When I have a private key loaded for a user, I can run
ssh-copy-id user@remotehostname and will be prompted for a password. When I enter the correct password, I can now log in with the key. I have previously always run this command with
-i <path to public key> as an argument, but now realize I don't need the path to the public key.
When I log in as user@hostname, I cat the .ssh/authorized_keys file, and see the public key that my private key matches, which is what confuses me - I never provided a public key.
How does ssh-copy-id know which public key matches the private key I have loaded locally when I run the command? How does it know what to add to the authorized keys file when I don't provide it?
I hope I am being clear - I've always run
ssh-copy-id -i <public key> and it makes sense to me how this works - it logs in and copies the public key to the authorized keys file. But if I DON'T provide the public key (i.e. I run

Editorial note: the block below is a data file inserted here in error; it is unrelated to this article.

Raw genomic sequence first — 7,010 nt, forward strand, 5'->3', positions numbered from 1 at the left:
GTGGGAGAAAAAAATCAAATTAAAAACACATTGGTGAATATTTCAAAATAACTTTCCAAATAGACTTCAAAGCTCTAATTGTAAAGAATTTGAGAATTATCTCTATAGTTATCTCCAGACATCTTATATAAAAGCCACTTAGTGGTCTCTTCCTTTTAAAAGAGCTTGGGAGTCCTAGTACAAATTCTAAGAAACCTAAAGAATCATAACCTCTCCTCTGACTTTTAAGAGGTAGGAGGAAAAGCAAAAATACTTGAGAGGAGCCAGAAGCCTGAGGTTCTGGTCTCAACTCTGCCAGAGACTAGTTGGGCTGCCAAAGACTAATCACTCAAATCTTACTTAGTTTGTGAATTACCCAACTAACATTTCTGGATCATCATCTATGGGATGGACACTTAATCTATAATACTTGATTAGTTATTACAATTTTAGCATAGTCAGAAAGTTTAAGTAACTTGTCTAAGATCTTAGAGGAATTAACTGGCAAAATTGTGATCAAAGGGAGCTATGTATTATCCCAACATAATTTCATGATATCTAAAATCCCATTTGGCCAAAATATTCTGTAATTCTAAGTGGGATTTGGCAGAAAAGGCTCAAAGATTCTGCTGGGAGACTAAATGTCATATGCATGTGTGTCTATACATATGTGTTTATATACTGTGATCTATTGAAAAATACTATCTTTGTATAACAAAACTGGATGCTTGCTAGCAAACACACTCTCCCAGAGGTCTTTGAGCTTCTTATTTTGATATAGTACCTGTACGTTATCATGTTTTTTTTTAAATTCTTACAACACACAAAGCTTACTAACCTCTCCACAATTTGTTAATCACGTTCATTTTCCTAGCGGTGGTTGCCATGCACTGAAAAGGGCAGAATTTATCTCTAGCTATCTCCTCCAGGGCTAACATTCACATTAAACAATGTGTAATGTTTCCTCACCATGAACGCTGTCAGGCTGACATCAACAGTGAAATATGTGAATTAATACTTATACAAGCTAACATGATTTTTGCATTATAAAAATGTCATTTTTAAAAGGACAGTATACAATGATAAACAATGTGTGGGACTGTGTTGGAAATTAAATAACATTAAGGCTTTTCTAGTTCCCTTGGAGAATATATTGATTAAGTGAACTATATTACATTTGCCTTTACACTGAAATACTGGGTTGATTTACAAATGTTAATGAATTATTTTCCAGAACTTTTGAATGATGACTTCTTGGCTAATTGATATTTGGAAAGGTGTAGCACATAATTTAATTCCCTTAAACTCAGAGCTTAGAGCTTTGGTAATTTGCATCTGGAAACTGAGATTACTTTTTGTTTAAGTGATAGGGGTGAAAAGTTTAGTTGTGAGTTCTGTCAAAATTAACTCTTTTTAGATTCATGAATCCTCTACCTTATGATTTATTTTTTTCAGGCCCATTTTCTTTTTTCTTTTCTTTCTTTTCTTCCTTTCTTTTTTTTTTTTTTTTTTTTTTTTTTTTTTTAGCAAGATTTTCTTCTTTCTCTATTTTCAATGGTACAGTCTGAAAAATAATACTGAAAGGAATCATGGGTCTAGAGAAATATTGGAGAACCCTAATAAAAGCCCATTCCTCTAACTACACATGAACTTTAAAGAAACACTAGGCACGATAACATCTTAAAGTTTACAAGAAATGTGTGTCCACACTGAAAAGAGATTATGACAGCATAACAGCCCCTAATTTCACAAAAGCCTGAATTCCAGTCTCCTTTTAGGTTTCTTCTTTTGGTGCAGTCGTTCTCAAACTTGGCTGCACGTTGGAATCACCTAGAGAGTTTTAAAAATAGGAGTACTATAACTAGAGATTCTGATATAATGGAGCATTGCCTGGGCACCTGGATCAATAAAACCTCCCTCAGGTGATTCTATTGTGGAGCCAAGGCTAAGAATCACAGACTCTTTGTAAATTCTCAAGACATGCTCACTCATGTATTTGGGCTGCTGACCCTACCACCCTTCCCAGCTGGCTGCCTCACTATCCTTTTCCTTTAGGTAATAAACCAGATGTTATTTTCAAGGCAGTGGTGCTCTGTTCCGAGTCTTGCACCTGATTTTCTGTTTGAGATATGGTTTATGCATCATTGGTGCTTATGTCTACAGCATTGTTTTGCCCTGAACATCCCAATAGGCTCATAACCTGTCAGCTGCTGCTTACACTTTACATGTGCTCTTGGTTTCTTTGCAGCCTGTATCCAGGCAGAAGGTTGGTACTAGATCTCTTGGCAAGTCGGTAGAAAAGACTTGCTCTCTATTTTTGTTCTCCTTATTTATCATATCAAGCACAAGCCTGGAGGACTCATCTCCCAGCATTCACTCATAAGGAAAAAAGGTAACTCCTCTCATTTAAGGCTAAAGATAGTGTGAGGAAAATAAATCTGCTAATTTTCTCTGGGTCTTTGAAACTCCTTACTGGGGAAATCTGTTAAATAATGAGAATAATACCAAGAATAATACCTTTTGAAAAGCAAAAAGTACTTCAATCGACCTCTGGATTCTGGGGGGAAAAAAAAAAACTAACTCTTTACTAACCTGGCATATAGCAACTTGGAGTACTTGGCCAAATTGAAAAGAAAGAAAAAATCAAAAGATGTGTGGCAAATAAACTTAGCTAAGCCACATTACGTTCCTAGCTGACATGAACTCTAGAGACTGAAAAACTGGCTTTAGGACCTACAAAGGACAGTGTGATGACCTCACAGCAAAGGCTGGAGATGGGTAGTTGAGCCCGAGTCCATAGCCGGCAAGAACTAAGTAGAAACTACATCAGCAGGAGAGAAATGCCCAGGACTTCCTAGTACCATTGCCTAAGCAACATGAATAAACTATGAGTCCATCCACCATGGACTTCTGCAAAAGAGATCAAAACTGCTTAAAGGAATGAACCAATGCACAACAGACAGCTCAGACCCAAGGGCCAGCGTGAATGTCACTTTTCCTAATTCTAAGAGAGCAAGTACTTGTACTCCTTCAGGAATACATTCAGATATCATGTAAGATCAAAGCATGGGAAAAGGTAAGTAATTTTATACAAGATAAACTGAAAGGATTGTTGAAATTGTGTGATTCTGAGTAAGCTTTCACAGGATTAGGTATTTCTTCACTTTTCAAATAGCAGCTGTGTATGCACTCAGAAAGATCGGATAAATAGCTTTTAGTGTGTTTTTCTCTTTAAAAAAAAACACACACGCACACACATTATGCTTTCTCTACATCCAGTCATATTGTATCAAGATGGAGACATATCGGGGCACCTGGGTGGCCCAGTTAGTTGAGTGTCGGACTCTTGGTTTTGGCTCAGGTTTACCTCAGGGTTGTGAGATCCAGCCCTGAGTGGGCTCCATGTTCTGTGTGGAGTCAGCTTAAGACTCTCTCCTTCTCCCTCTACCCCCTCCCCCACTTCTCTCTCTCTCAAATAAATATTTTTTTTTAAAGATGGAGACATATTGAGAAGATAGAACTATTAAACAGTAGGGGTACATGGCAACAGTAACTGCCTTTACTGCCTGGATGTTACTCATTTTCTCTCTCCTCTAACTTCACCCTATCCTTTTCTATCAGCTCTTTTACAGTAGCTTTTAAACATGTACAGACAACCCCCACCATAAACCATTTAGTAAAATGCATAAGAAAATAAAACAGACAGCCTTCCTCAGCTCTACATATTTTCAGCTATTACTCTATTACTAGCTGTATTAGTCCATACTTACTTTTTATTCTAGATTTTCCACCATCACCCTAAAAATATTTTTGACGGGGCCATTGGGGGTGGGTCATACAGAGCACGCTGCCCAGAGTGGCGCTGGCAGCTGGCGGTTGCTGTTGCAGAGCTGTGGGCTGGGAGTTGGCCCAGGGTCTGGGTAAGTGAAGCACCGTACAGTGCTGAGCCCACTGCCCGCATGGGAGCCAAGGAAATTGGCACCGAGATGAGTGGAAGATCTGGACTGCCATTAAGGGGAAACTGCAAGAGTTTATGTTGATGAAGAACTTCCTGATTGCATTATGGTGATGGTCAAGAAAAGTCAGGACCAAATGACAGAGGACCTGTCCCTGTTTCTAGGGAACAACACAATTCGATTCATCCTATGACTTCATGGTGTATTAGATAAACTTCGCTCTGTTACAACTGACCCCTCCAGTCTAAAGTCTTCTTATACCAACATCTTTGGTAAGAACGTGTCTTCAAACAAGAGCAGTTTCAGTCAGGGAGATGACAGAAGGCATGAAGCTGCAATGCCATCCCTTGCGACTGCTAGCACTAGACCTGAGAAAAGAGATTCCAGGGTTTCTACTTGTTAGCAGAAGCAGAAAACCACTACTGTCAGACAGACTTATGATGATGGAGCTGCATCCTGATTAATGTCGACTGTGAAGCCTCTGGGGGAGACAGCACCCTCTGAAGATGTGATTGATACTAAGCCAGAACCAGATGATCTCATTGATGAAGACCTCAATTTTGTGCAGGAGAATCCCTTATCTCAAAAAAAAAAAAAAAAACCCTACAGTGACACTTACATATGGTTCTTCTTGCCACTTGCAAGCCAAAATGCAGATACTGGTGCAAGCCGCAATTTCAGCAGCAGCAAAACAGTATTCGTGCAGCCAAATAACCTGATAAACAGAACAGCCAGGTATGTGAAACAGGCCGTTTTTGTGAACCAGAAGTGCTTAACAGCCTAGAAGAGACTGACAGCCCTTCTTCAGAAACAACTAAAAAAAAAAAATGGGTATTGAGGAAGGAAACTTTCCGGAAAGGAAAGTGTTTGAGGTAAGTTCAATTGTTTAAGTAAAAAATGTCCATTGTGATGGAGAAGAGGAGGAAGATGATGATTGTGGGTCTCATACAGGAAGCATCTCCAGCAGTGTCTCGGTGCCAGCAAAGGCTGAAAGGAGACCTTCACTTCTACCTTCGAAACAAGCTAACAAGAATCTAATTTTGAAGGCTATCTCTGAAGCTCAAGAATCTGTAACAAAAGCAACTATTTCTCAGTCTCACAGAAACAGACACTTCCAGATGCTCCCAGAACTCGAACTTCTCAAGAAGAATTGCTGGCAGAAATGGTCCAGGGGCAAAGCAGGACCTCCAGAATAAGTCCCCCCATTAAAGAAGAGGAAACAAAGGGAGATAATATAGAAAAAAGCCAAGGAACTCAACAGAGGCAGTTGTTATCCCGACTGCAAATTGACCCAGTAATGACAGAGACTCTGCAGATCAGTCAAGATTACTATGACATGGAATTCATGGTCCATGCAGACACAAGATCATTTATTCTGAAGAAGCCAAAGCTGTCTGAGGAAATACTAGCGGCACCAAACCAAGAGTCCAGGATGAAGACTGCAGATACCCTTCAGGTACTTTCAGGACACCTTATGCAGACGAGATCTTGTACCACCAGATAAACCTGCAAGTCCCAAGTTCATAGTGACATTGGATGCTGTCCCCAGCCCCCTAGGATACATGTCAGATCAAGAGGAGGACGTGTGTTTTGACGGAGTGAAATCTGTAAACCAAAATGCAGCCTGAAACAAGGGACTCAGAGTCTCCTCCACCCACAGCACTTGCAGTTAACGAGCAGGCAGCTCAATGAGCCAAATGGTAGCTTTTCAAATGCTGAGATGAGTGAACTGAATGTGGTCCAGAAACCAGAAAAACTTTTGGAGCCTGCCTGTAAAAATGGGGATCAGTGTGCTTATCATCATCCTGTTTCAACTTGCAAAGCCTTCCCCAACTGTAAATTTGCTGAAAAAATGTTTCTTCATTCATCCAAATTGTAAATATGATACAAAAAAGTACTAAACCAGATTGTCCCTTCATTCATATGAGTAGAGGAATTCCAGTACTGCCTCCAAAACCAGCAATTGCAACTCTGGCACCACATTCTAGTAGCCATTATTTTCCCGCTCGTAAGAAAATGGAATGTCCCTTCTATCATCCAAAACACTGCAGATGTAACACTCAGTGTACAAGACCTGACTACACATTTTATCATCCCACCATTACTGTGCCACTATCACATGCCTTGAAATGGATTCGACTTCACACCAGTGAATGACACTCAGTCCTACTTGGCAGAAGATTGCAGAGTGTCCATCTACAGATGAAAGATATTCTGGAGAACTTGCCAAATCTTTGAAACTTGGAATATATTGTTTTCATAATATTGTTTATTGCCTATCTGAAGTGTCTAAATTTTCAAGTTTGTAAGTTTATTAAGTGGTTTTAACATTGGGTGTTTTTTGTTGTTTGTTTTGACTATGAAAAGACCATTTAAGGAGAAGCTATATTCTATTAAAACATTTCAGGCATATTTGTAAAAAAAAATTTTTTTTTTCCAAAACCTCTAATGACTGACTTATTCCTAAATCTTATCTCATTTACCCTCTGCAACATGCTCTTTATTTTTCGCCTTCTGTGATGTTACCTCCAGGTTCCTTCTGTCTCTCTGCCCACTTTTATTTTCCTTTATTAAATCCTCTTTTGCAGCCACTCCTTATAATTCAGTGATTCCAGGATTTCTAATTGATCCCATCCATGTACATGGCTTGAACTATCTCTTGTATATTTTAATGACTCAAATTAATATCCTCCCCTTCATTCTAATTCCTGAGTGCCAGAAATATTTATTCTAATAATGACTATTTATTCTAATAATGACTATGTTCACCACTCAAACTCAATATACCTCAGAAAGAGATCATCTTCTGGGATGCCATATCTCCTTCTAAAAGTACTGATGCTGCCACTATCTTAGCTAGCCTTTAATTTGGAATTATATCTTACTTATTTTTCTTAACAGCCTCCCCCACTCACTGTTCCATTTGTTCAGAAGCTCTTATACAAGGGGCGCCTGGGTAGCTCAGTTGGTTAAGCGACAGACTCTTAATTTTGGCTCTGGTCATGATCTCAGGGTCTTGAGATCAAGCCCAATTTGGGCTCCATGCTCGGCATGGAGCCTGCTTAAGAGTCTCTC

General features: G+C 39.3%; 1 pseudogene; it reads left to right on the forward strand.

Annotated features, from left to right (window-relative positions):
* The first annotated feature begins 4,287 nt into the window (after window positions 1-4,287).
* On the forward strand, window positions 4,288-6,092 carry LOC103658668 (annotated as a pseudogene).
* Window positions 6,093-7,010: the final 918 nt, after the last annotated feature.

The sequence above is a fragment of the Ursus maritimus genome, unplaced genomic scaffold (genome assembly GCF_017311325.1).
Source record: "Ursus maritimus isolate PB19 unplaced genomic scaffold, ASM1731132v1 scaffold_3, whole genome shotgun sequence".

ssh-add <private key> before running ssh-copy-id), it still works as long as I have the private key loaded, and I don't understand how it gets the public key.
edit: To clarify, I am not keeping the default id*.pub naming convention. So the logic that I'm seeing about searching for an id*.pub in the man page doesn't seem to apply. In fact, I can create a keypair called randompair, load randompair, rename rendompair.pub as newname.pub, run ssh-copy-id and it still loads the correct public key.
Looking at the bash script itself leaves me a little confused as to how it accomplishes this.